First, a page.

- Jayson Stark, Senior Writer, ESPN.com
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So what if I told you that Brewers fans ranked in the top five fan bases in baseball -- and Mets fans ranked among the five worst?
Or what if I told you that Padres fans ranked higher than Cubs fans? Or that Indians fans ranked higher than Dodgers fans?
Heck, I know exactly what you’d say, actually. First off, you’d say: “Hey Stark, when did you misplace your frigging mind?"
And then, once you realized that approach wasn’t getting you anywhere, you’d say, much more politely: “Could you please show me the data that proves that? Why, thank you.”
Well, gee. You’re welcome. Now here comes the part where I say: “Don’t blame me. I didn’t come up with these MLB Fan Power Rankings. The incisive data-crunchers at TicketCity.com did.” They then directed them our way, and we found them fascinating.
So you and I get to peruse these rankings together (here's the list -- with all their data included) and see what we think. But if you really want to know what I think, here are my Top 10 Reactions to the Fan Power Rankings, with some hopefully incisive insights mixed in there that will help both of us make sense of it all:
1) RED SOX AT NO. 1? I noticed constantly that these power rankings didn’t seem to correspond with the All-Star voting. Red Sox fans may be consumed by the daily soap opera of their fine franchise, but the only guy they voted for enough to get him into the top five at any position was Xander Bogaerts, who finished fourth at shortstop.
But when I looked at the data, it was obvious why they still ranked No. 1. TicketCity ranked each franchise by percent of Twitter and Facebook followers, compared with the size of their metro area. The Red Sox were No. 1 in Facebook following and a close second to the Cardinals in Twitter followers. So they clearly hashtagged their way to the top.
2) METS AT NO. 27? I don’t dispute that Mets fans ought to rank below Yankees fans, no matter how you crunch this data. But I actually think all the teams in two-team markets wound up being ranked too low, for some reason. I’m guessing it’s because they divide their market in a way this formula may not have accurately quantified. Nevertheless, the data told us this about the Mets:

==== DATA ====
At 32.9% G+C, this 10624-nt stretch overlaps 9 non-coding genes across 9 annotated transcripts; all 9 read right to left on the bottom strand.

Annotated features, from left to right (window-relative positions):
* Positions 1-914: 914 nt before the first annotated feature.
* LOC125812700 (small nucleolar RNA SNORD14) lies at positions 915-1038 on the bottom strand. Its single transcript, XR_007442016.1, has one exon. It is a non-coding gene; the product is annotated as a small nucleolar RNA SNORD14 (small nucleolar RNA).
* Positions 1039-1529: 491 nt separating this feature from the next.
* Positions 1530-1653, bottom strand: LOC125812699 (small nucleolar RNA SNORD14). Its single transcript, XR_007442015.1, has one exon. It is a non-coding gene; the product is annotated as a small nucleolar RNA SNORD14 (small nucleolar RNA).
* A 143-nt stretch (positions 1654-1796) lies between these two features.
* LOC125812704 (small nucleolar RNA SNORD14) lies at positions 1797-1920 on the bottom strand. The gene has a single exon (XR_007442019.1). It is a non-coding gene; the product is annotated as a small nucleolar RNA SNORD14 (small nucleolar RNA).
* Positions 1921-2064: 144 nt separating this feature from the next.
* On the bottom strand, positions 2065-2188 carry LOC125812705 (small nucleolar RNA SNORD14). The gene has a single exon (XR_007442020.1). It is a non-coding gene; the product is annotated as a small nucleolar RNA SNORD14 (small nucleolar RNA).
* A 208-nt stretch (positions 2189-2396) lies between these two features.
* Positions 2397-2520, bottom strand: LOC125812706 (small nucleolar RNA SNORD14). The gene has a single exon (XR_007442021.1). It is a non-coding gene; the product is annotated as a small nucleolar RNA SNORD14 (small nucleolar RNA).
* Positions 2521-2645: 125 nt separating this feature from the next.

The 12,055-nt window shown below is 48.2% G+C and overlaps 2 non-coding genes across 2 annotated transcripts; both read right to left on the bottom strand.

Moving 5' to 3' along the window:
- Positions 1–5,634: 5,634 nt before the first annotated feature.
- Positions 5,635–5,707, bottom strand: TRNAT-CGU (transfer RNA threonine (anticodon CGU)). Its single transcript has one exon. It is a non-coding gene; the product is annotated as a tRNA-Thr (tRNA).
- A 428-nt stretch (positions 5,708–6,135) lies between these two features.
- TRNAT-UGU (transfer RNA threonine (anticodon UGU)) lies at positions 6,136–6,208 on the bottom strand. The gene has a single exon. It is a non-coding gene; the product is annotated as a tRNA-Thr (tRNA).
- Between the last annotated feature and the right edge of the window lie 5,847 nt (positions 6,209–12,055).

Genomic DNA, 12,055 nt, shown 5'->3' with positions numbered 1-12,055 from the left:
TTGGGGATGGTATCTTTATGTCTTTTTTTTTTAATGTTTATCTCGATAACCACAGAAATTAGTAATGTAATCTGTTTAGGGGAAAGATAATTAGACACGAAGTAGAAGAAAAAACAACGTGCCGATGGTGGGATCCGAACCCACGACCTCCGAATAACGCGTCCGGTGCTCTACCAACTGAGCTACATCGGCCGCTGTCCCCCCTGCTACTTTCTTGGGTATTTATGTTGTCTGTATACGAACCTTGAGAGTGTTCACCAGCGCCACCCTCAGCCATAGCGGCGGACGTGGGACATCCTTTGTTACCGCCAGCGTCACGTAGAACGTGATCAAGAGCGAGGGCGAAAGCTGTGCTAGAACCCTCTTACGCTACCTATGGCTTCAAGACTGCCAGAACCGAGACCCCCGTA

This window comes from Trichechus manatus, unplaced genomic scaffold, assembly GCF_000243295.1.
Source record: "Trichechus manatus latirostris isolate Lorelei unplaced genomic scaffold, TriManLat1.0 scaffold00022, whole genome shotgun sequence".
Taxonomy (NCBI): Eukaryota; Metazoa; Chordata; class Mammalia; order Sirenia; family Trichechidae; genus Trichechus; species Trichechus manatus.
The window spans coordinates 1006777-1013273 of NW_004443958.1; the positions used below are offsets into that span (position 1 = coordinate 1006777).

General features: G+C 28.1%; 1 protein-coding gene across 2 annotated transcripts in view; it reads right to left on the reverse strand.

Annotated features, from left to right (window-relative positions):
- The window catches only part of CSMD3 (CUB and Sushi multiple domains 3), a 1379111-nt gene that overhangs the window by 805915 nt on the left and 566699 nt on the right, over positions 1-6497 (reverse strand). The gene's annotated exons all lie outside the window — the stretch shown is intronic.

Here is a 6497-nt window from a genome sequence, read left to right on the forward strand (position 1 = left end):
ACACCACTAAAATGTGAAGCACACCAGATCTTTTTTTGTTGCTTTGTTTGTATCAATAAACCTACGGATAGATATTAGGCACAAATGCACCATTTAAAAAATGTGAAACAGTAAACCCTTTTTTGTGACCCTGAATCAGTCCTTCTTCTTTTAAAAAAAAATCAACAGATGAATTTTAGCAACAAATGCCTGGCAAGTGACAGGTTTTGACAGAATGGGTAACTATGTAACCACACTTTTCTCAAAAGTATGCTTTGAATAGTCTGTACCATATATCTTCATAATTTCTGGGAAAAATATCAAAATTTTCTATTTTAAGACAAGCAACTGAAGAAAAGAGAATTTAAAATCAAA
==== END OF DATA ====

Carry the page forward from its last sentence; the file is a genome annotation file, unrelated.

Their fans were the least likely, by far, to follow their team on social media. Only Angels fans were even close. I’m guessing, again, that this is a reflection of what it means to be the second-most popular team in a two-team market. But even if this ranking is slightly skewed, it tells us something, right?
3) ROYALS AT NO. 11? Does anybody besides me wonder where Royals fans would have finished if these rankings were compiled a year ago? Or 10 years ago? The surge of interest in this team nearly blew up the All-Star voting. And it showed up loud and clear in this data, too. The Royals’ Twitter following, measured as a percentage of their market, was topped by only five teams. And their attendance and revenue scores, when compared with market size, were incredible.
So even though they just missed the top 10, almost all of the teams ahead of them would land on any list of the most iconic franchises in baseball. And who knows? Maybe the Royals are about to reestablish their claim to being one of them.